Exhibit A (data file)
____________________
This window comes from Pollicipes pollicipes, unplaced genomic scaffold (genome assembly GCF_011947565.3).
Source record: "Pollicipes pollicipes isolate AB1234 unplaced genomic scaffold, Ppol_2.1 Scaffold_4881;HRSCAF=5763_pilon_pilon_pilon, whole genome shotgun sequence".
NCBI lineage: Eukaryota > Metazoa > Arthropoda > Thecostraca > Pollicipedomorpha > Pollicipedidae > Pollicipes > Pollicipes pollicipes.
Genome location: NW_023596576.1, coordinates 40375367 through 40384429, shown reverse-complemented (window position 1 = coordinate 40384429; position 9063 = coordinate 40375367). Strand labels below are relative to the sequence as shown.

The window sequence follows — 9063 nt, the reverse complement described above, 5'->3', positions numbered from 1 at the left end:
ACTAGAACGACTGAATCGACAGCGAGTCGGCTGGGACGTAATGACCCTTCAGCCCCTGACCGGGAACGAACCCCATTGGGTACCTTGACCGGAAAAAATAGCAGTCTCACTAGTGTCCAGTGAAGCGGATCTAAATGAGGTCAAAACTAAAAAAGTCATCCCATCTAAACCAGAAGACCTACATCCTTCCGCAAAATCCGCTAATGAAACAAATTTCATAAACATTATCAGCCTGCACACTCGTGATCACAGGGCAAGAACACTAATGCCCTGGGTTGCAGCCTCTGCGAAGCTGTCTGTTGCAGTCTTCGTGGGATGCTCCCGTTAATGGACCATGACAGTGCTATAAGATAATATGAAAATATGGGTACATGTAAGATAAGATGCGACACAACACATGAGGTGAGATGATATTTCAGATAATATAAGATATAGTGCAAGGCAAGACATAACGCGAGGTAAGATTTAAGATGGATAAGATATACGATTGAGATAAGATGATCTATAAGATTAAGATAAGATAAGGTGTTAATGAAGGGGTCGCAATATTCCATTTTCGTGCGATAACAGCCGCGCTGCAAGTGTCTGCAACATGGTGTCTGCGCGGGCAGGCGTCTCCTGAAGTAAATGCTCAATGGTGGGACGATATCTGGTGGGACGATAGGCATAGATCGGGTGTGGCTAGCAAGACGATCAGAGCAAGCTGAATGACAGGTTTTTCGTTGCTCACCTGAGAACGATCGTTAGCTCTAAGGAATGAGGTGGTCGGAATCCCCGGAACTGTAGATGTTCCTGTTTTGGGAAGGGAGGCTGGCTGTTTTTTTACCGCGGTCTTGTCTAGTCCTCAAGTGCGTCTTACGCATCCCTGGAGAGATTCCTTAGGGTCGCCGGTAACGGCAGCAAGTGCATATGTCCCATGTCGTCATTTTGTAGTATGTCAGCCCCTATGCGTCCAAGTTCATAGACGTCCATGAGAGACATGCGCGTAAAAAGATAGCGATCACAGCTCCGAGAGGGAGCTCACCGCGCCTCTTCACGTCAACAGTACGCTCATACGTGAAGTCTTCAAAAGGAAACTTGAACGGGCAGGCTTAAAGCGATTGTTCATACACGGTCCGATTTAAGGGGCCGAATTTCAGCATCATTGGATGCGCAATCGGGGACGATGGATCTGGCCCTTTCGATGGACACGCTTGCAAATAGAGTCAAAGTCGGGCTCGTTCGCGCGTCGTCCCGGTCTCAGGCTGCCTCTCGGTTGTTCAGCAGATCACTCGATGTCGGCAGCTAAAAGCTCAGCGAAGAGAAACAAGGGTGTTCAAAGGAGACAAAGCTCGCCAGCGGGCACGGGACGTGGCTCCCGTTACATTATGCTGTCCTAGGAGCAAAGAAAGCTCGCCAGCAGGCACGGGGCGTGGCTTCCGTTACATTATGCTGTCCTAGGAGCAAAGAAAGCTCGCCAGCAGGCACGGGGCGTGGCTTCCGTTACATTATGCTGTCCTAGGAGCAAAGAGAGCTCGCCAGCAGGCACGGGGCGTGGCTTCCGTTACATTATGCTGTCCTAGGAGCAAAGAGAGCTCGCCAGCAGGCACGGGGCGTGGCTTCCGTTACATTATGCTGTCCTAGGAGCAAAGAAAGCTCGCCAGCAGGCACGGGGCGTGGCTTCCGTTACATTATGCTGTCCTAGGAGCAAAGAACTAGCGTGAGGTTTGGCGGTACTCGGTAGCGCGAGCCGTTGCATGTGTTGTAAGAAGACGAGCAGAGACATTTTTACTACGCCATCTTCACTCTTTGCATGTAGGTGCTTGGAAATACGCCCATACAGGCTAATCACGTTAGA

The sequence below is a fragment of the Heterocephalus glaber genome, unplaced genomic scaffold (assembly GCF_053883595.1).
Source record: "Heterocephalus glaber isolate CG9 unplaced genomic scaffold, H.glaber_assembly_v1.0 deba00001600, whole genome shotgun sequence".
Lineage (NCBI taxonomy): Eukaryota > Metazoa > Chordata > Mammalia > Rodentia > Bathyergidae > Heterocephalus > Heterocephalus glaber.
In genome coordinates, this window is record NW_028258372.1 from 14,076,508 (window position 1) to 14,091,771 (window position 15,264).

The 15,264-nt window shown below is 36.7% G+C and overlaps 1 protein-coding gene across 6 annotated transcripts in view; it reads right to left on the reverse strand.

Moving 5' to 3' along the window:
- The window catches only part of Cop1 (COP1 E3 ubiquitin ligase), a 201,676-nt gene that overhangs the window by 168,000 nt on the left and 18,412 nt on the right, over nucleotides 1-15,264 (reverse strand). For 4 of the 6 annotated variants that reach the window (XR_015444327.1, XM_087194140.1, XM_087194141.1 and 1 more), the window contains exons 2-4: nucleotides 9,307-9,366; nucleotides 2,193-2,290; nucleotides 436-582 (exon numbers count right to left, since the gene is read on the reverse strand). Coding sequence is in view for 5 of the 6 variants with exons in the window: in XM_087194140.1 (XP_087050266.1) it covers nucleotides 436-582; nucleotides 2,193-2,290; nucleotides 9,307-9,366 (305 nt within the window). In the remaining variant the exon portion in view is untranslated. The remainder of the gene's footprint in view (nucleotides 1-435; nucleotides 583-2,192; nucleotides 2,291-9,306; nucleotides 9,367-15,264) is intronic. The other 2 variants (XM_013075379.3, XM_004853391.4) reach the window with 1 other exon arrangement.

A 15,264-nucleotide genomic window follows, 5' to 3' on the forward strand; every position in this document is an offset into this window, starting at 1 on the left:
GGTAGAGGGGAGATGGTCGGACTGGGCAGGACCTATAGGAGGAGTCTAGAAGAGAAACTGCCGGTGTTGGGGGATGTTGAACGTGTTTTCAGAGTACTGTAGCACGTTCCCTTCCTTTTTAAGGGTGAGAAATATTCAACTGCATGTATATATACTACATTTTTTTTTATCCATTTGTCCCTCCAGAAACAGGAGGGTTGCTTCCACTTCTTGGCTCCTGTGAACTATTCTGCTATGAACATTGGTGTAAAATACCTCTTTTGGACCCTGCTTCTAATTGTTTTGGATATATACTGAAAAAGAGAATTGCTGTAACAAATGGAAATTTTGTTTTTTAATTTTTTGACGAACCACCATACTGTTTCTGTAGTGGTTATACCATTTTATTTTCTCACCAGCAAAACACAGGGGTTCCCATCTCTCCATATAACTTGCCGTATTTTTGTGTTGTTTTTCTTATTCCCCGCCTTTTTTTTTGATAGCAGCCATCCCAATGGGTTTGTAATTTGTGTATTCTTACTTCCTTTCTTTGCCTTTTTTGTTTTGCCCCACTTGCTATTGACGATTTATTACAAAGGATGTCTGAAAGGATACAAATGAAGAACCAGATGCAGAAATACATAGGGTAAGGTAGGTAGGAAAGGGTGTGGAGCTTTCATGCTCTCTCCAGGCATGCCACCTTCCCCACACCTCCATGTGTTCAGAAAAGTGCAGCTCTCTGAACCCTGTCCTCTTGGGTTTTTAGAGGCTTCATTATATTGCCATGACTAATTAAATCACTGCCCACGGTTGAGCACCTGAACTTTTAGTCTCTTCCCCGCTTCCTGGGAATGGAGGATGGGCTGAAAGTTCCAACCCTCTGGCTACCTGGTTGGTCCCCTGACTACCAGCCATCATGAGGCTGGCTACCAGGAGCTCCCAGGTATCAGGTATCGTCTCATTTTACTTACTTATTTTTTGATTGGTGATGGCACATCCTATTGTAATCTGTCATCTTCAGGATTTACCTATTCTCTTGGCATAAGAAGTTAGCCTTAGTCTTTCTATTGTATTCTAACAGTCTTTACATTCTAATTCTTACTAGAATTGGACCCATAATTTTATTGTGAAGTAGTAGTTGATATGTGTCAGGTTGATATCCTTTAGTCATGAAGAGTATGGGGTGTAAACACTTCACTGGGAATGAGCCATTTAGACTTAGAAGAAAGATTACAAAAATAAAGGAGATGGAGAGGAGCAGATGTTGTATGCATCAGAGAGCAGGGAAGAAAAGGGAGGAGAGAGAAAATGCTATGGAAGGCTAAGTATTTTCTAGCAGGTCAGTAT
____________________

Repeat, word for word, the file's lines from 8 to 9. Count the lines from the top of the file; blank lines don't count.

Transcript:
Source record: "Heterocephalus glaber isolate CG9 unplaced genomic scaffold, H.glaber_assembly_v1.0 deba00001600, whole genome shotgun sequence".
Lineage (NCBI taxonomy): Eukaryota > Metazoa > Chordata > Mammalia > Rodentia > Bathyergidae > Heterocephalus > Heterocephalus glaber.